Recombinant protein expression in microbial systems

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Book Series: Frontiers Research Topics ISSN: 16648714 ISBN: 9782889192946 Year: Pages: 102 DOI: 10.3389/978-2-88919-294-6 Language: English
Publisher: Frontiers Media SA
Subject: Environmental Sciences --- Biotechnology --- General and Civil Engineering --- Microbiology --- Science (General)
Added to DOAB on : 2015-12-10 11:59:07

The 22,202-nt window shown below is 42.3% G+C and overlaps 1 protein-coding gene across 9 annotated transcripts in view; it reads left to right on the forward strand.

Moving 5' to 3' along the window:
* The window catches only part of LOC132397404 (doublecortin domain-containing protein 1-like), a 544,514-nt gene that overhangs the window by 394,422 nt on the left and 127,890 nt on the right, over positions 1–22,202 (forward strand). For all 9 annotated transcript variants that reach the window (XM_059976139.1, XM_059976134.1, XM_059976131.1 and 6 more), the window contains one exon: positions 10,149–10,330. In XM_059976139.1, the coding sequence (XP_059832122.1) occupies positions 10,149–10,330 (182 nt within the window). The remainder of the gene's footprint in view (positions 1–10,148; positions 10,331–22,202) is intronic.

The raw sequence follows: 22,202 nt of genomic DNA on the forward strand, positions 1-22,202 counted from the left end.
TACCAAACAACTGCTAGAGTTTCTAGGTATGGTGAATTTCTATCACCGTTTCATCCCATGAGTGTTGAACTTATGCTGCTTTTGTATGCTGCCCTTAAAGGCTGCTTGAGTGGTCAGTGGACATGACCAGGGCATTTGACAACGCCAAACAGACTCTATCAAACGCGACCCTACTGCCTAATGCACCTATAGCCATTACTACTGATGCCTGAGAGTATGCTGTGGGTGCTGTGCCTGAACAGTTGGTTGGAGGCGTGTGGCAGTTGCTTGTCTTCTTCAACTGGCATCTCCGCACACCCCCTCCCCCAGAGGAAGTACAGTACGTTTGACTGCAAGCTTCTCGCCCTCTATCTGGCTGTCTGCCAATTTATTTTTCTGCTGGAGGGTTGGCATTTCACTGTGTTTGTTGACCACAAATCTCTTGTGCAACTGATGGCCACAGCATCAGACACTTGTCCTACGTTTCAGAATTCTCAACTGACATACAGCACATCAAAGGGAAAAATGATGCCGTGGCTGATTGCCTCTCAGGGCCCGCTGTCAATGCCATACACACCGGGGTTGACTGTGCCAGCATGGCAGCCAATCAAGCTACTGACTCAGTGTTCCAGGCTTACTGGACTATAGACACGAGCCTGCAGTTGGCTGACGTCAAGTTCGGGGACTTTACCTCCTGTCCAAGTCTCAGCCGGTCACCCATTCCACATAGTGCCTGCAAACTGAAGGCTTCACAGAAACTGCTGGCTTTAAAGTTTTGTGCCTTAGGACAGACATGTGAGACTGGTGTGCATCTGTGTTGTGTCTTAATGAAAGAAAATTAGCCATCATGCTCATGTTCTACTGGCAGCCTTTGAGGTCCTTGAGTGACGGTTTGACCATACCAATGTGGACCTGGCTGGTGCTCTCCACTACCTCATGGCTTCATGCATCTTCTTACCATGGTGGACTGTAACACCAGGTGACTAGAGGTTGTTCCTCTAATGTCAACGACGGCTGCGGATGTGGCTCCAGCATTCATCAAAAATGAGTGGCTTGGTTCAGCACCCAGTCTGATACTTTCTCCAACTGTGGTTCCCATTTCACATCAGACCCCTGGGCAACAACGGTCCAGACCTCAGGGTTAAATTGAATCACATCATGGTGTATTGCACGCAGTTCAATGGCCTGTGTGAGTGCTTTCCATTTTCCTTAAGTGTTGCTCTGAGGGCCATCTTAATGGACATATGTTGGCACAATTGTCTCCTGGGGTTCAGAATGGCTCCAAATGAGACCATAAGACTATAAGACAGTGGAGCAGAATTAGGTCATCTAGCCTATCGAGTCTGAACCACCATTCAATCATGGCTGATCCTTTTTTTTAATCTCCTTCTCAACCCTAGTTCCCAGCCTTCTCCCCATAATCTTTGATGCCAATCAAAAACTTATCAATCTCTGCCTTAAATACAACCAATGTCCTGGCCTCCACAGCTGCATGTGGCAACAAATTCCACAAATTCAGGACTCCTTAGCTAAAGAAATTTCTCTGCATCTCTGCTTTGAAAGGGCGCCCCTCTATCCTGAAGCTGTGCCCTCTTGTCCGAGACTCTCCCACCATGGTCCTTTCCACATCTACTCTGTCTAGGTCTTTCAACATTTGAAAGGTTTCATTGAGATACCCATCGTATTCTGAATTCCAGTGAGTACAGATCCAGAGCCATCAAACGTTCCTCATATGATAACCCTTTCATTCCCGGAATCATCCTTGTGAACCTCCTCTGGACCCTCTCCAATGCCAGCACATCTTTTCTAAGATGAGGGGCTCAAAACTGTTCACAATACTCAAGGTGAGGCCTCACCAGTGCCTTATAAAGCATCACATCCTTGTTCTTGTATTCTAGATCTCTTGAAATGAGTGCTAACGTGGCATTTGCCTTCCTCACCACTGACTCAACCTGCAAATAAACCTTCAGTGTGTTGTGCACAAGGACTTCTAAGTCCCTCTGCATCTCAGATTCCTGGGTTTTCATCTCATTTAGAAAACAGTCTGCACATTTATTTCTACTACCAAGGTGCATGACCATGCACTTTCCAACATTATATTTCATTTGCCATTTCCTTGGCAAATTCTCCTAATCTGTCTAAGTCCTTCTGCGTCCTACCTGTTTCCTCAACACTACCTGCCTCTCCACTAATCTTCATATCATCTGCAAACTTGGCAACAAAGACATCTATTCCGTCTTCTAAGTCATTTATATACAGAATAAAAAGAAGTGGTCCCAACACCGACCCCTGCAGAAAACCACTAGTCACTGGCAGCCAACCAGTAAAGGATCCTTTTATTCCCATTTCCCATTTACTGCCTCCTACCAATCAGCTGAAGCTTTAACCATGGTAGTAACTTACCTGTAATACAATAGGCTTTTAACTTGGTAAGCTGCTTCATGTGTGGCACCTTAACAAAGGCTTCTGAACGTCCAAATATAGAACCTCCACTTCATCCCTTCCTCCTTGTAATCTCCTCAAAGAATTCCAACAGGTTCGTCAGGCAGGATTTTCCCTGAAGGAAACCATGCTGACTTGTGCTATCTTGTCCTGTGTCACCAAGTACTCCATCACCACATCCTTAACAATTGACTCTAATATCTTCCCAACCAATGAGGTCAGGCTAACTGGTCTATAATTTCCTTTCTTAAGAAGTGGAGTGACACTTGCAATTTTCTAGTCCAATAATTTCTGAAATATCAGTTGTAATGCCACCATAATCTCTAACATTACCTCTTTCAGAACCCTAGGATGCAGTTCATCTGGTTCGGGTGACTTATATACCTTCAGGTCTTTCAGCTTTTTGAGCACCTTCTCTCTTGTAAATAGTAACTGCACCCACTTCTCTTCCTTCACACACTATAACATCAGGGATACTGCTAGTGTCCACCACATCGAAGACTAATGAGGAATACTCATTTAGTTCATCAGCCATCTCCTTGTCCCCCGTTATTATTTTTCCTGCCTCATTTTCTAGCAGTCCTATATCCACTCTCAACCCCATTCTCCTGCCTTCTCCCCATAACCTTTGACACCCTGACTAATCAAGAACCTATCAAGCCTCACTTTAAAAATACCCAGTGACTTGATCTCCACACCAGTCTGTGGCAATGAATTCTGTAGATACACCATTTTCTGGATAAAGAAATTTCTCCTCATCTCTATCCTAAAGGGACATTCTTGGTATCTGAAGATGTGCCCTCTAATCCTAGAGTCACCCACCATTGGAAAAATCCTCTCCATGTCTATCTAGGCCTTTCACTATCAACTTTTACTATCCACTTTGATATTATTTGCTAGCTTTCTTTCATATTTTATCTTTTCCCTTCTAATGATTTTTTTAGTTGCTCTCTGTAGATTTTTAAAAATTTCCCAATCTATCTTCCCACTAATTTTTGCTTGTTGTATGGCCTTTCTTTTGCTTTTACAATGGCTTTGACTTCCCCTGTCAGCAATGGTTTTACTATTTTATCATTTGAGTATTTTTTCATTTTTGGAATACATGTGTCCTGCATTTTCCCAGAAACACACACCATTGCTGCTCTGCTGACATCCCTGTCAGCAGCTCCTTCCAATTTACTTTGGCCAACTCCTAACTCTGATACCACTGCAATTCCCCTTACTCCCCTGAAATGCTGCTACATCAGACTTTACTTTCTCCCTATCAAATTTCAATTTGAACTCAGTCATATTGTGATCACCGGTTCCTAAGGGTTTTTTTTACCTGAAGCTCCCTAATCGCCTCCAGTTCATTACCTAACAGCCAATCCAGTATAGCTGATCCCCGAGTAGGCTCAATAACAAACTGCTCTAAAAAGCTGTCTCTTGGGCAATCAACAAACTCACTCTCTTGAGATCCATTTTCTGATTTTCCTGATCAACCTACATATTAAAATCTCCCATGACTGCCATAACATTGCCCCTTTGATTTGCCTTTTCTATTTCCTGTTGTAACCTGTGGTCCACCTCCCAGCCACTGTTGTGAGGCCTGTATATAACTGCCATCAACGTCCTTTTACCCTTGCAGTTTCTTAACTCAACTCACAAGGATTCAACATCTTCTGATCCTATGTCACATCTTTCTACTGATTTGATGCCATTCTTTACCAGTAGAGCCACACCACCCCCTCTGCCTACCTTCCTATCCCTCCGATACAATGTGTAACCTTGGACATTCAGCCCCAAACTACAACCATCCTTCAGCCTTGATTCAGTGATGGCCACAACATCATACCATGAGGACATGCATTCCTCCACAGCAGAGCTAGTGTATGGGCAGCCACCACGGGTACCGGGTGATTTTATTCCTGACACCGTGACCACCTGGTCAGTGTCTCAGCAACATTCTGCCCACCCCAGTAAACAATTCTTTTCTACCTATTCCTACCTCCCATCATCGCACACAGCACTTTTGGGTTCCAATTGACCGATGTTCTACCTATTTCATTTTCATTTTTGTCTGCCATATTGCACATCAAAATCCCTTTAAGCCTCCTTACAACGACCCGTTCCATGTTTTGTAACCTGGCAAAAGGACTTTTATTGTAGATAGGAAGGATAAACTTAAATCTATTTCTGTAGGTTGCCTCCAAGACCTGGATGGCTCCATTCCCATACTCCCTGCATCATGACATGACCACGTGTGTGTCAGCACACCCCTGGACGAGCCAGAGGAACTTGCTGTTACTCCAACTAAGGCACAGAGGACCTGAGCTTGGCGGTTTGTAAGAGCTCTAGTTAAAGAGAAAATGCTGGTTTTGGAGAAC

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With the advent of recombinant DNA technology, expressing heterologous proteins in microorganisms rapidly became the method of choice for their production at laboratory and industrial scale. Bacteria, yeasts and other hosts can be grown to high biomass levels efficiently and inexpensively. Obtaining high yields of recombinant proteins from this material was only feasible thanks to constant research on microbial genetics and physiology that led to novel strains, plasmids and cultivation strategies. Despite the spectacular expansion of the field, there is still much room for progress. Improving the levels of expression and the solubility of a recombinant protein can be quite challenging. Accumulation of the product in the cell can lead to stress responses which affect cell growth. Buildup of insoluble and biologically inactive aggregates (inclusion bodies) lowers the yield of production. This is particularly true for obtaining membrane proteins or high-molecular weight and multi-domain proteins. Also, obtaining eukaryotic proteins in a prokaryotic background (for example, plant or animal proteins in bacteria) results in a product that lack post-translational modifications, often required for functionality. Changing to a eukaryotic host (yeasts or filamentous fungi) may not be a proper solution since the pattern of sugar modifications is different than in higher eukaryotes. Still, many advances in the last couple of decades have provided to researchers a wide variety of strategies to maximize the production of their recombinant protein of choice. Everything starts with the careful selection of the host. Be it bacteria or yeast, a broad list of strains is available for overcoming codon use bias, incorrect disulfide bond formation, protein toxicity and lack of post-translational modifications. Also, a huge catalog of plasmids allows choosing for different fusion partners for improving solubility, protein secretion, chaperone co-expression, antibiotic resistance and promoter strength. Next, controlling culture conditions like temperature, inducer and media composition can bolster recombinant protein production. With this Research Topic, we aim to provide an encyclopedic account of the existing approaches to the expression of recombinant proteins in microorganisms, highlight recent discoveries and analyze the future prospects of this exciting and ever-growing field.